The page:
A traffic light for light-on-a-chip

A fabricated piezoMEMS-silicon nitride chips containing multiple optical isolators. Credit: EPFL

A fabricated piezoMEMS-silicon nitride chips containing multiple optical isolators. Credit: EPFL

Combining integrated photonics and micro-electromechanical systems, a collaboration between EPFL and Purdue University has developed an electrically driven optical isolator-on-a-chip that transmits light in only one direction. This technology opens new path for chip-based applications such as LiDAR, quantum interconnects and spectroscopy.

Integrated photonics allow us to build compact, portable, low-power chip-scale optical systems used in commercial products, revolutionizing today’s optical datacenters and communications. But integrating on-chip optical gain elements to build lasers or to amplify optical power runs the risk of reflected light from other components compromising or interfering with the laser’s performance.

The solution is to increase on-chip optical isolation. Typically, optical isolation is achieved with magnetic materials and magnetic fields, but these are not compatible with current semiconductor foundry processes; meanwhile, creating strong external magnetic fields on the chip’s micrometer scale is challenging in itself. Consequently, electrically driven, magnet-free optical isolators are highly desired in the field.

In an article published in Nature Photonics, a collaboration between the labs of Professor Tobias J. Kippenberg at EPFL and Professor Sunil A. Bhave at Purdue University showcases such a magnetic-free, electrically driven optical isolator that enables light routing on a chip.

Combining integrated photonics and micro-electromechanical systems (MEMS)technology, the device is made using piezoelectric aluminium nitride (AlN) monolithically integrated on ultralow-loss silicon nitride (Si3N4) photonic integrated circuits.

By synchronously driving multiple piezoelectric MEMS actuators, bulk acoustic waves are generated electromechanically, which can couple to and deflect light propagating in the Si3N4 waveguide beneath them. This acousto-optic modulation, known as “spatio-temporal modulation”, mimics the effects of magnet-driven isolators. By replacing magnetic materials with piezoelectric thin-film transducers, the requirement of magnetic field is entirely avoided.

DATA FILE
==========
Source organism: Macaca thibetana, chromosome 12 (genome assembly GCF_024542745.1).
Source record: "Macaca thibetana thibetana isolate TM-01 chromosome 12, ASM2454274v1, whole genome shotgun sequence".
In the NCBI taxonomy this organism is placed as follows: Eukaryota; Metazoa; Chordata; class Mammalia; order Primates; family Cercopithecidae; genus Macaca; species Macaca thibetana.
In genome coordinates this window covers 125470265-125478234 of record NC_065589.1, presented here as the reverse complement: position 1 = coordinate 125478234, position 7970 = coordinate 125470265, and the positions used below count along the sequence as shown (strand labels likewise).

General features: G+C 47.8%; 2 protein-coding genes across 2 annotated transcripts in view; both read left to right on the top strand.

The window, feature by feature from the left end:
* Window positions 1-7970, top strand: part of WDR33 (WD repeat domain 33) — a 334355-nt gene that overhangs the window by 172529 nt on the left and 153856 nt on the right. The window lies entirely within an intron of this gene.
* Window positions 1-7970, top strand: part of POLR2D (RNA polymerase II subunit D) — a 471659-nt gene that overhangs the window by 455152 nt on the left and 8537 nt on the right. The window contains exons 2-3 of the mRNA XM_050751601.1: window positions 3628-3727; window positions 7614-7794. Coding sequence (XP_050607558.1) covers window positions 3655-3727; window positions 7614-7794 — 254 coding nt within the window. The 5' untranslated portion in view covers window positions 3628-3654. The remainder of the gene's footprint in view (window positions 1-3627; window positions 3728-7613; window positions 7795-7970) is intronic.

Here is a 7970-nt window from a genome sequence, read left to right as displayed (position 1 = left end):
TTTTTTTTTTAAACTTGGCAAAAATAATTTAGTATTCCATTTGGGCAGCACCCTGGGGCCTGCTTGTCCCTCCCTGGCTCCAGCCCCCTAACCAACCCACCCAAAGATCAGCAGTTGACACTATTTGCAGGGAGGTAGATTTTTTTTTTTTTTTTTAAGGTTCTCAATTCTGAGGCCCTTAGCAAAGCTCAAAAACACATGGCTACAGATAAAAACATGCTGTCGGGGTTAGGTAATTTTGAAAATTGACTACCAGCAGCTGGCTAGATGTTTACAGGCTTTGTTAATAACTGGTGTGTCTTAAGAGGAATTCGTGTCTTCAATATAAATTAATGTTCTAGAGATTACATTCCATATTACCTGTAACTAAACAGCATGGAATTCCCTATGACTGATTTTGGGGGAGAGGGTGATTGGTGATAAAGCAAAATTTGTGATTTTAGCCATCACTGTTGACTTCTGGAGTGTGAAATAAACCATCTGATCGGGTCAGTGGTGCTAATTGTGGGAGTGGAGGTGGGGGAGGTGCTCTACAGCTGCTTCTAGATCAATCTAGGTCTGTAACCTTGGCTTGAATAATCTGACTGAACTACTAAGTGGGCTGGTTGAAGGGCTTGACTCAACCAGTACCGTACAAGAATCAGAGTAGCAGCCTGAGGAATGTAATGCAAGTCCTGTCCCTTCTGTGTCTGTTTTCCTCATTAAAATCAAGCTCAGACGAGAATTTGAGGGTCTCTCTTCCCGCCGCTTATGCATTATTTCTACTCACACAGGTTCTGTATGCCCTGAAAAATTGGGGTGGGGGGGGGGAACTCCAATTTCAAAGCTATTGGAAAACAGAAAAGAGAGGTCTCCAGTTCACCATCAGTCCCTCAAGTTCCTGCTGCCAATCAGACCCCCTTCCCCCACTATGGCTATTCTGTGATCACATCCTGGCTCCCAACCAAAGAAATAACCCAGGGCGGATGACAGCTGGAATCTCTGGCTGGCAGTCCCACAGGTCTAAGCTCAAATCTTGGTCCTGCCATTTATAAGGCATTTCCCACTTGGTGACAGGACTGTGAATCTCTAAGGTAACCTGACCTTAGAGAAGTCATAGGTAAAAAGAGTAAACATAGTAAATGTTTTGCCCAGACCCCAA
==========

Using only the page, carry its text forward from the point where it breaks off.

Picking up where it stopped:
While magnetic-free optical isolators have been shown before, this is the first one that is driven electrically and operated in the linear optical regime. The study reports linear optical isolation of 10 dB, and experimental measurement of one-way, no-loss digital data transmission on an optical signal carrier.

“Combining integrated photonics and MEMS engineering, we show a hybrid semiconductor fabrication technology that is fully CMOS-compatible and accessible via large-volume foundry processes,” says Dr Junqiu Liu who leads the fabrication of Si3N4 chips at EPFL’s Center of MicroNanoTechnology (CMi).

The new optical isolators can seed new applications including chip-scale atomic clocks, light detection and ranging (LiDAR), photonic quantum computing, and on-chip spectroscopy, among others. One particular application that the two teams are working on is building quantum coherent microwave-to-optic converters that could conquer efforts in quantum interconnects between distant superconducting qubits, which require conversion of single quanta of the microwave field to the optical domain and vice versa.


US National Science Foundation (NSF)

Swiss National Science Foundation (SNF)

Defense Advanced Research Projects Agency (DARPA)

Air Force Office of Scientific Research (AFOSR)

European Union Horizon 2020


H. Tian, J.Liu, A. Siddharth, R. N. Wang, T. Blésin, J. He, T. J. Kippenberg, S. A. Bhave. Magnetic-free silicon nitride integrated optical isolator. Nature Photonics 21 October 2021. DOI: 10.1038/s41566-021-00882-z